Newsletter – Copper prices fell to the lowest level since mid 2009

Newsletter - Copper prices fell to the lowest level since mid 2009

The Australian share market has had $60 billion wiped off the value of its shares in the worst one-day drop since the Global Financial Crisis more than six years ago. The market finished the day more than four percent lower than when it started, the fall having accelerated as soon as Asian markets opened. Shanghai’s market lost 11.5 percent last week, and plunged a further eight percent today.

While the Asian markets continue to fall, others will follow, however it will be interesting to see the effect that it has to those of us “on the ground”. We have been saying for some months that traders and manufacturers in China have been skeptical about the market and as a result, have not been looking to buy more raw material than is needed. It’s possible that many of the falls that we are currently seeing are more of a correction than a crash as the financial markets catch up with what manufacturers and traders have been saying for months.

Overnight copper fell below USD 5000 & Nickel below USD 10,000. The same day 12 months ago copper was USD 7,100 and Nickel was USD 18,625 The Australian Dollar currently trades at 71.48 which is taking some of the sting out of falling commodity prices.


Please find the following for your perusal;


**** Financial panic spreads as ‘Black Monday’ sees billions wiped off world markets ****


Financial markets around the world have endured one of their worst days since the 2008 financial crisis, sparked by increasing concern that China’s slowing economy will drag down the global economy with it.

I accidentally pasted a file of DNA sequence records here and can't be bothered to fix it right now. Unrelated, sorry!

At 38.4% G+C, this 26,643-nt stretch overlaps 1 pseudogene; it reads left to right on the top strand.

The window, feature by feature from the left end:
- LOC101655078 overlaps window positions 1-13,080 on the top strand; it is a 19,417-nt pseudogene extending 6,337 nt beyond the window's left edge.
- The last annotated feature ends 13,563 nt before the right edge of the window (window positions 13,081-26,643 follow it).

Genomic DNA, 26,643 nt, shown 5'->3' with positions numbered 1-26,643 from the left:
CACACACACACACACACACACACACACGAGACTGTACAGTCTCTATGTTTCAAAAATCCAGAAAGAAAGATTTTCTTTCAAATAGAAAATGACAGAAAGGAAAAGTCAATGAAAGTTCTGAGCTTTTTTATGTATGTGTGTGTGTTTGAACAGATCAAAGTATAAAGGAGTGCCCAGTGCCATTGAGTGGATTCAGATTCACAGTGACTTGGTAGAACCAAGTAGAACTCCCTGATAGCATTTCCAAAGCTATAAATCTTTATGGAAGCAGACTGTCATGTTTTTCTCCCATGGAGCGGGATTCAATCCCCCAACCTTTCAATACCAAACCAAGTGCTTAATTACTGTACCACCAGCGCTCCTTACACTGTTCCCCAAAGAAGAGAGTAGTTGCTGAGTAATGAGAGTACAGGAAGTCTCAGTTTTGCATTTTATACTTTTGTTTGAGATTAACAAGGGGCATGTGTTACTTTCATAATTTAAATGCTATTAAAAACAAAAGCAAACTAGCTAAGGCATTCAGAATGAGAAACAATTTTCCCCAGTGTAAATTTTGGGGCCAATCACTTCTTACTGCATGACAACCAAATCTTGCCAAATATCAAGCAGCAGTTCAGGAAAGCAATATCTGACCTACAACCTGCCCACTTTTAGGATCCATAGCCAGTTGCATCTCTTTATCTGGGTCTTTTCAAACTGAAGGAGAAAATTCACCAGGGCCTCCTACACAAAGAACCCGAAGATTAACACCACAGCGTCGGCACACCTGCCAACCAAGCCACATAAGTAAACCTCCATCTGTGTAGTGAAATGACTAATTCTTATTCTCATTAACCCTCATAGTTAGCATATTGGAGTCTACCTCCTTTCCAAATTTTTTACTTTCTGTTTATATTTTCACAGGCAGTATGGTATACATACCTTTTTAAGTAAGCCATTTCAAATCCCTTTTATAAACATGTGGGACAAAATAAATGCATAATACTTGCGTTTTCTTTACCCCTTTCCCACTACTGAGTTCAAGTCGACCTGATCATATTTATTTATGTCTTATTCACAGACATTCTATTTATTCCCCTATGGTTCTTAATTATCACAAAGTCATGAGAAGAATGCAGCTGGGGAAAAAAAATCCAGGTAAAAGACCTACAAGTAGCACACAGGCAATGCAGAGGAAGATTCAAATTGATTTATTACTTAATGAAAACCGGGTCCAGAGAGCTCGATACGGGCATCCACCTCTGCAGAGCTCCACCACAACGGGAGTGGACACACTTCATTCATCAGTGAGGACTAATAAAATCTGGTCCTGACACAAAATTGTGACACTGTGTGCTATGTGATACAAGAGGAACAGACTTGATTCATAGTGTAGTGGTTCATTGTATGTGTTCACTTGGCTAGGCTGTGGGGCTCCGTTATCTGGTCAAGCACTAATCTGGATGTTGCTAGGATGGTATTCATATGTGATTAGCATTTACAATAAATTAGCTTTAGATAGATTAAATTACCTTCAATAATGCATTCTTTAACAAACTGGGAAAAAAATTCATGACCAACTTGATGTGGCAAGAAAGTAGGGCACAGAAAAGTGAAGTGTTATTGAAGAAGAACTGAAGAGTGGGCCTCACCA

Several European markets sank more than seven per cent in afternoon trades on Monday, while US stocks tumbled at the open with the Dow dropping more than three per cent.


**** DJ Copper Marks Fresh Six-Year Low on Stocks Plunge **** By Tatyana Shumsky


Copper fell to its lowest level since mid-2009 amid a global selloff in stocks that was triggered by fresh concerns about slowing economic growth in China.


Copper prices have been battered by bearish traders in recent months as many wagered that China’s economic growth was losing steam. China is the world’s top copper consumer, accounting for about 40% of global copper demand. But in recent months, economic data has pointed to slower manufacturing and construction, triggering worries about future metal purchases.


On Monday, the Shanghai Composite fell 8.5%, posting its largest daily drop since February 2007 and erasing its gains for the year. The losses came amid escalating fears that the slowdown in China’s growth is sharper than previously thought.


“Copper is a market that should be quite weak if you look at the Chinese situation and the potential weaker demand there,” said Bill O’Neill, co-founder of commodities investment company Logic Advisors. “Copper knows that the Chinese economy is staggering from previous growth rates, and that’s already reflected in the price,” he added.


The selloff in European and U.S. equities, which followed on from the losses in China, added to the pressure on copper. Stocks and copper often move in the same direction as both are sensitive to shifts in expectations for global economic growth.


“Not only China, but the rest of the global economy is on a slippery footing right now. As we have it now, there’s no reason to rush in and buy copper,” said James Cordier, president at

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